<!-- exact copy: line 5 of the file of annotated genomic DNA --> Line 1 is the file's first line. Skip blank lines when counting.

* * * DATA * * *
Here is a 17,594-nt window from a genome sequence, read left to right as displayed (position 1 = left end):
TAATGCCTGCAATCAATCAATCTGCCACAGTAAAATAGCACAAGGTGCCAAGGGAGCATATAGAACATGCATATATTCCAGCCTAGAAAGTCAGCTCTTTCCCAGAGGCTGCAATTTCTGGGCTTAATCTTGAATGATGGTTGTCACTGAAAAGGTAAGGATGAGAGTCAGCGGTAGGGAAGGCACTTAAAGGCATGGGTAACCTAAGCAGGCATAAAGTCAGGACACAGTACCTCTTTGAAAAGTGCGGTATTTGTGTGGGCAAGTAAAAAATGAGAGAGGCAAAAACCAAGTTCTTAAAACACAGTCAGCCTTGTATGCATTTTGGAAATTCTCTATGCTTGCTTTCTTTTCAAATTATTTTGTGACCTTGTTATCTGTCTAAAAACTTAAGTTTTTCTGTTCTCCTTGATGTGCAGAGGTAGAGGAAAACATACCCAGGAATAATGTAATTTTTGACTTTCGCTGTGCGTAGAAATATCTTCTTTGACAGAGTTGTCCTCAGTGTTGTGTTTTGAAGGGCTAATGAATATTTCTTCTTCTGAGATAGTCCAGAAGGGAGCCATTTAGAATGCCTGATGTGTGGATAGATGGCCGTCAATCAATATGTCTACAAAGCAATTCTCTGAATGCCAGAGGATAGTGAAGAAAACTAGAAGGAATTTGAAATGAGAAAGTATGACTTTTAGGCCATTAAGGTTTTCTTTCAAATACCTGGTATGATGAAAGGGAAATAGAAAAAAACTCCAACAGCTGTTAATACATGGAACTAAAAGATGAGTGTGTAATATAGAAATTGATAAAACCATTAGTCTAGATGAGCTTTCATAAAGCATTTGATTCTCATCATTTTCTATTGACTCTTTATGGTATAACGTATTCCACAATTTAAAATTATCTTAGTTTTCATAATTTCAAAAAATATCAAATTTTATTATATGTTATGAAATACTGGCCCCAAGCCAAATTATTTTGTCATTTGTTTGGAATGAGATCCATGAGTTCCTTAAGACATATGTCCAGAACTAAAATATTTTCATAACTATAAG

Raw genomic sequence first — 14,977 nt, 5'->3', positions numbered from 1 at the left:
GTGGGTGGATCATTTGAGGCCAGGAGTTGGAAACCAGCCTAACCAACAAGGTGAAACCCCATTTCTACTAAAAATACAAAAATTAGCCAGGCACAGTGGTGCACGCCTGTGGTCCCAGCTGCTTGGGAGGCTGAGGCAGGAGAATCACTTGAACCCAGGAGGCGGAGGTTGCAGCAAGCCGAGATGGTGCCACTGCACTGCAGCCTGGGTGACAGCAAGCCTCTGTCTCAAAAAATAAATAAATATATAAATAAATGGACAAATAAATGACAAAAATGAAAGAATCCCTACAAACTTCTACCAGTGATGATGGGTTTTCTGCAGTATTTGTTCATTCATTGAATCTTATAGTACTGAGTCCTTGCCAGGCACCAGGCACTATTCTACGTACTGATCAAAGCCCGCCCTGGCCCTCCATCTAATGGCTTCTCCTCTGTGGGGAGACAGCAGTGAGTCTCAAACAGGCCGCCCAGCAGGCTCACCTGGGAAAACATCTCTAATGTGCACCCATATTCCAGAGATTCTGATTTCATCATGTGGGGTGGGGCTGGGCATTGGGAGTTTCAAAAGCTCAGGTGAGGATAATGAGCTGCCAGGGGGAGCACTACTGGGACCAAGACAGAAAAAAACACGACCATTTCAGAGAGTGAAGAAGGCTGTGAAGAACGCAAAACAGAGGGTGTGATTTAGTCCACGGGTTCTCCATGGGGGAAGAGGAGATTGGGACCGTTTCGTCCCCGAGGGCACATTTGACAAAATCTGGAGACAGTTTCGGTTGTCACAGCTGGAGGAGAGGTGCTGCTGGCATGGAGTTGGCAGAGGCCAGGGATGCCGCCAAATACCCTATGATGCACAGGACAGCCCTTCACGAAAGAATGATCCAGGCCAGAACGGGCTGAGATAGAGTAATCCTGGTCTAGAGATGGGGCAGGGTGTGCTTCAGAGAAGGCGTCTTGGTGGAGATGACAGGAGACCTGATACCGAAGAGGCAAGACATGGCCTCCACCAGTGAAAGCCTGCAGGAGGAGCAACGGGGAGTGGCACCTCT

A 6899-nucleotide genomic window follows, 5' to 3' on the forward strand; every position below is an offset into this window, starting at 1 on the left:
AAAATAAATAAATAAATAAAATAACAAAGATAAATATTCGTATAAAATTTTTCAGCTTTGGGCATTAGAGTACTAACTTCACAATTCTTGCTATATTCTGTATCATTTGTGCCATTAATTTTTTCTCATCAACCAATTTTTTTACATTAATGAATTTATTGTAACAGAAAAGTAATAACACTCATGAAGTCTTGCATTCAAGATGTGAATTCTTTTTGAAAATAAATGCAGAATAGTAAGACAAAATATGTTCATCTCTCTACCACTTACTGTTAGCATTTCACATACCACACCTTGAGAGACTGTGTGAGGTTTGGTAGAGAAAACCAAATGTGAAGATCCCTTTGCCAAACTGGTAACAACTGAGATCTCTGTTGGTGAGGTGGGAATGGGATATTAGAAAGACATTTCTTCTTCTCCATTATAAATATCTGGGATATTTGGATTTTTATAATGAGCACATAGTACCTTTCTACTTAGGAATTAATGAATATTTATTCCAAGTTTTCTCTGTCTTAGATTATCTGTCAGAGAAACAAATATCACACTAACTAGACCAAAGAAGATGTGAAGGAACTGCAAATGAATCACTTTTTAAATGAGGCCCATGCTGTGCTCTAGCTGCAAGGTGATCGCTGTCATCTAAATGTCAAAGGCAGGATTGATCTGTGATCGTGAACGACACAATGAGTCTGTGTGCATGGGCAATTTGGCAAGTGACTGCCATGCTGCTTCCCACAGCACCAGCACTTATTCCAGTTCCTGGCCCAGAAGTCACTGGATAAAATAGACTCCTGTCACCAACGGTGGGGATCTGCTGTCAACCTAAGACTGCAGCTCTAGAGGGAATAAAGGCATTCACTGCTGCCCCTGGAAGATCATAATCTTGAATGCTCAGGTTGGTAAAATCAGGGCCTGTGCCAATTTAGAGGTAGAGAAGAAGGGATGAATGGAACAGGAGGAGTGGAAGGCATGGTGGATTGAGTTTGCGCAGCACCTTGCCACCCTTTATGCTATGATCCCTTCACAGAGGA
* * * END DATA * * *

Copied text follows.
A 6899-nucleotide genomic window follows, 5' to 3' on the forward strand; every position below is an offset into this window, starting at 1 on the left: